Home / news / Al-Jazeera Net is the first Arab dialogue to lead the international “World Press Photo” photo

Al-Jazeera Net is the first Arab dialogue to lead the international “World Press Photo” photo

The Dutch “World Press Photo”, which is considered the most prestigious and most well-known in the field of photography by photographers affiliated or working with media institutions, chose the Lebanese Jumana Al-Zein Al-Khoury as the first Arab woman to run this prestigious institution.

Al-Khoury took over her position in the foundation’s management last February, months before the annual date of the annual award given by the Foundation for Press Pictures of the Year, and it is divided into several categories.

The foundation – which is based in the Dutch capital, Amsterdam – is the oldest in the world in terms of encouraging and highlighting the products of photojournalists working in various press institutions, as the foundation started its activities in 1955.

The annual prizes it offers are also considered the most valuable in terms of photo contests for professionals worldwide, as photographers from all over the world compete to obtain them, and the number of pictures competing this year has reached about 73 thousand pictures.

The Foundation organizes an annual exhibition every year with the winning photos in the competition, which starts in Amsterdam, before touring in several countries, and publishes a paper book with the winning photos and prints 6 languages.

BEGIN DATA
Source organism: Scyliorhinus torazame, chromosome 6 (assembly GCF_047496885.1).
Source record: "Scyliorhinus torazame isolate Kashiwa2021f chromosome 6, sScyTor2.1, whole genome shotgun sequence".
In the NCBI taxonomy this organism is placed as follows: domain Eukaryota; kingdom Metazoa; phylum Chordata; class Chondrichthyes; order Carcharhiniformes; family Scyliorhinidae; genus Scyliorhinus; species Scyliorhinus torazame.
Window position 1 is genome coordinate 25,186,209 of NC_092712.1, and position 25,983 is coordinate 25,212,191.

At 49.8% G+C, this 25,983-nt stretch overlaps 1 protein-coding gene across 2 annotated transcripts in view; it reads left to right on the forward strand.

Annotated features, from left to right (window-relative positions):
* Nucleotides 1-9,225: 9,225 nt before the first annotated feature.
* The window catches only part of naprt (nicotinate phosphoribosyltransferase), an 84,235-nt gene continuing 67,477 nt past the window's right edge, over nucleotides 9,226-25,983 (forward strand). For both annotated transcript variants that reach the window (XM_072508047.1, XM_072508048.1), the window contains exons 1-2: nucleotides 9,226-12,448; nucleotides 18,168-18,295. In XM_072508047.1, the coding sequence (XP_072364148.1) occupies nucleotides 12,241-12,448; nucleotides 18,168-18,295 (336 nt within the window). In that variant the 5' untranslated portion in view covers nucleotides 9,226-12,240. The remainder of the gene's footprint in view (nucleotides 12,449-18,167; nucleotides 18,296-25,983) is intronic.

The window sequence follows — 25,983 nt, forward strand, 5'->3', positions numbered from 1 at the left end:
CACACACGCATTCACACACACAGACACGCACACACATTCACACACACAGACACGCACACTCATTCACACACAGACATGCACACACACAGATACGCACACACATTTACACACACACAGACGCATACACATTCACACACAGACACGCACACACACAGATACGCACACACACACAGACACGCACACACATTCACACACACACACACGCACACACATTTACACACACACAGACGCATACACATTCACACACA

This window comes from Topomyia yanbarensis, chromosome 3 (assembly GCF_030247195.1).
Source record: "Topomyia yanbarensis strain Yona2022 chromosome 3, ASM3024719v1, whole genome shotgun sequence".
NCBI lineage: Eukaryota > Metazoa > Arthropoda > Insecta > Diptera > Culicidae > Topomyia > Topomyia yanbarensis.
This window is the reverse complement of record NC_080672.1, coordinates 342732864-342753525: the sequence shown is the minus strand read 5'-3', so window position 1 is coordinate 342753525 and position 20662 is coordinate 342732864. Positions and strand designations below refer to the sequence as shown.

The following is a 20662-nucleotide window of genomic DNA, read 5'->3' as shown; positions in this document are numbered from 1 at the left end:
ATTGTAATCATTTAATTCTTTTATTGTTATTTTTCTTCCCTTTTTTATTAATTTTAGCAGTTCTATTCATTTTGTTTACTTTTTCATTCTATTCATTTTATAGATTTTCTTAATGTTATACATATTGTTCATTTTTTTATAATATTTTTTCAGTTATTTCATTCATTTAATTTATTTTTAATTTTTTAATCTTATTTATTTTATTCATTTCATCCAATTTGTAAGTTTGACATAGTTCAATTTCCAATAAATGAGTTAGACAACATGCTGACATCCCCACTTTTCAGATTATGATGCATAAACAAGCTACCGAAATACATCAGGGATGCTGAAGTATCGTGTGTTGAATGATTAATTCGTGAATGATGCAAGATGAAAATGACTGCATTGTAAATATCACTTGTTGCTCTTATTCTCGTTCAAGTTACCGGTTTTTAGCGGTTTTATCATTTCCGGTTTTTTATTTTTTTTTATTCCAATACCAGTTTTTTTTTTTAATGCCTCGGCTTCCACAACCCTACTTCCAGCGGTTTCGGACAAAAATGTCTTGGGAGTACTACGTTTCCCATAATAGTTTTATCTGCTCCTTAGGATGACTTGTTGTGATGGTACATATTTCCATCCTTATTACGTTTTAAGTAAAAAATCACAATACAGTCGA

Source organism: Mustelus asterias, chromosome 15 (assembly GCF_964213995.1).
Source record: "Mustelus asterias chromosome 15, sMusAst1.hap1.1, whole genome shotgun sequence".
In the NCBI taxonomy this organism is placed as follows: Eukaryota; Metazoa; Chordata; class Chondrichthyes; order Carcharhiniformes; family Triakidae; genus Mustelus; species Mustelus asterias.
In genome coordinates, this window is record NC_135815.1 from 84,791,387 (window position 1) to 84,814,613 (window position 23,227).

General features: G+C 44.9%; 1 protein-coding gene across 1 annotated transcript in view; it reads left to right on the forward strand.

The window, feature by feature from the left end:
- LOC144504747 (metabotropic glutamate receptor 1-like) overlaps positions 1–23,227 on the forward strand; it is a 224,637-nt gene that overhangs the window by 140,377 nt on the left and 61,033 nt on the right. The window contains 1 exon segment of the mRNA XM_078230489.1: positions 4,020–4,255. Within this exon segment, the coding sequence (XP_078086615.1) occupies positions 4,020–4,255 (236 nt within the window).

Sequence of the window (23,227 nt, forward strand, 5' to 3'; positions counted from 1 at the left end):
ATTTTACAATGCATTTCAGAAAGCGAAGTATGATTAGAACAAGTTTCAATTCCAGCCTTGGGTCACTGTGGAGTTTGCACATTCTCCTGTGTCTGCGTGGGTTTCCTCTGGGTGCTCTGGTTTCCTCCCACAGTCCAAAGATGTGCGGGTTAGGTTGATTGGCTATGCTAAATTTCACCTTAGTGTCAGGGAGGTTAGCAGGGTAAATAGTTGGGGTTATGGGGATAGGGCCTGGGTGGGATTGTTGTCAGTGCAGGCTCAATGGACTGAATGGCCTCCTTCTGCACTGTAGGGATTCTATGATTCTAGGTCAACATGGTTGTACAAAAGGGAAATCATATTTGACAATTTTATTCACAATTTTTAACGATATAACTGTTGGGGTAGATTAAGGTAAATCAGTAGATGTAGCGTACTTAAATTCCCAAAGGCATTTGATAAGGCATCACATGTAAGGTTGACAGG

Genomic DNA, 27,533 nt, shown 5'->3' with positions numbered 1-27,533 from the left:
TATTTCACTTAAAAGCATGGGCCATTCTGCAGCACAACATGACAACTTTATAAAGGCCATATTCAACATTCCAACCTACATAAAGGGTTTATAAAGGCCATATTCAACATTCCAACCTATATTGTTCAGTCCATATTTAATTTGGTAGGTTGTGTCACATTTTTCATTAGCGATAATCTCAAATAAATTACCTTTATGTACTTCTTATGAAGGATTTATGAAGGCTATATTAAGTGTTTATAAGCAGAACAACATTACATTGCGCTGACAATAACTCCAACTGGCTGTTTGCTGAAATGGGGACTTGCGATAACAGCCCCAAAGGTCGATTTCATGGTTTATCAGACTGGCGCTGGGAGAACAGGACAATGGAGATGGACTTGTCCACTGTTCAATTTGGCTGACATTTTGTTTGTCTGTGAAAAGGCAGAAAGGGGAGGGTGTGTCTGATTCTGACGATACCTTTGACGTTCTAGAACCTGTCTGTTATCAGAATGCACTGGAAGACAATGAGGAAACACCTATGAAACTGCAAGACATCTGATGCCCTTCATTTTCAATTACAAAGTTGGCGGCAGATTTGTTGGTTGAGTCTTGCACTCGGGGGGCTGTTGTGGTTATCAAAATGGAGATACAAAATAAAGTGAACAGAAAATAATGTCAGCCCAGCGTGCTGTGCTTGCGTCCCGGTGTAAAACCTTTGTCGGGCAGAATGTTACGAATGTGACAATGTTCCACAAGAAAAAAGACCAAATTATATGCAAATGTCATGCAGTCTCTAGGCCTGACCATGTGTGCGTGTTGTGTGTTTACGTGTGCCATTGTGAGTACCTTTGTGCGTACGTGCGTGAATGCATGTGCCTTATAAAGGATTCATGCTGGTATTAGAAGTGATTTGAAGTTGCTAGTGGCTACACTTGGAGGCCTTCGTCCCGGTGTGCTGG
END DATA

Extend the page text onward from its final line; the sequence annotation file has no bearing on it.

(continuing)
In addition to the annual awards, World Press Photo organizes workshops and lectures, and cooperates with various human rights organizations.

Pictures dealing with issues from Arab countries received constant attention from the Foundation’s competition, especially the images of the Arab Spring revolutions.

Following is the dialogue with the Khoury:

  • Were you following the activities of “world press photo” and how did you receive the news of your appointment as director of one of the oldest photographic institutions in the world?

Sure, I knew “World Press Photo” before, because I used to work in the foundation that awards the Prince Claus Awards, which is also active in the world, and some of the photographers that we were supporting at the Klaus Foundation are the same photographers who deal with the “World Press Photo” . The diversity of the stories and people that World Press Photo deals with is important to me.

As for how I found out about the new job .. The announcement of it reached my e-mail with the truth.

I was not planning to move from my job, as I was thinking of staying for one year or one and a half years, but the opportunity was great so I decided to try, applied for the job and got it, which is something I am very proud of.